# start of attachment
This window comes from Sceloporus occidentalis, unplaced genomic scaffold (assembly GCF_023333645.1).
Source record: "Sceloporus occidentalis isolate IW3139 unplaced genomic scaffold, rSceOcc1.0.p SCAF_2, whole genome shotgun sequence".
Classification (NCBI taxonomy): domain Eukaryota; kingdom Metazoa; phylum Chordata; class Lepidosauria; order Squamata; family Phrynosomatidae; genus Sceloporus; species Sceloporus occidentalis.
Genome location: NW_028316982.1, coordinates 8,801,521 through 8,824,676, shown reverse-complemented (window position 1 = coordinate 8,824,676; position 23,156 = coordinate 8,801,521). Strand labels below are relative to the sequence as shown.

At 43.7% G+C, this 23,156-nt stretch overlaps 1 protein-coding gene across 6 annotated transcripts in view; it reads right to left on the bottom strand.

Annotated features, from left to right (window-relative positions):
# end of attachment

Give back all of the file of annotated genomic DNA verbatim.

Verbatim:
This window comes from Sceloporus occidentalis, unplaced genomic scaffold (assembly GCF_023333645.1).
Source record: "Sceloporus occidentalis isolate IW3139 unplaced genomic scaffold, rSceOcc1.0.p SCAF_2, whole genome shotgun sequence".
Classification (NCBI taxonomy): domain Eukaryota; kingdom Metazoa; phylum Chordata; class Lepidosauria; order Squamata; family Phrynosomatidae; genus Sceloporus; species Sceloporus occidentalis.
Genome location: NW_028316982.1, coordinates 8,801,521 through 8,824,676, shown reverse-complemented (window position 1 = coordinate 8,824,676; position 23,156 = coordinate 8,801,521). Strand labels below are relative to the sequence as shown.

At 43.7% G+C, this 23,156-nt stretch overlaps 1 protein-coding gene across 6 annotated transcripts in view; it reads right to left on the bottom strand.

Annotated features, from left to right (window-relative positions):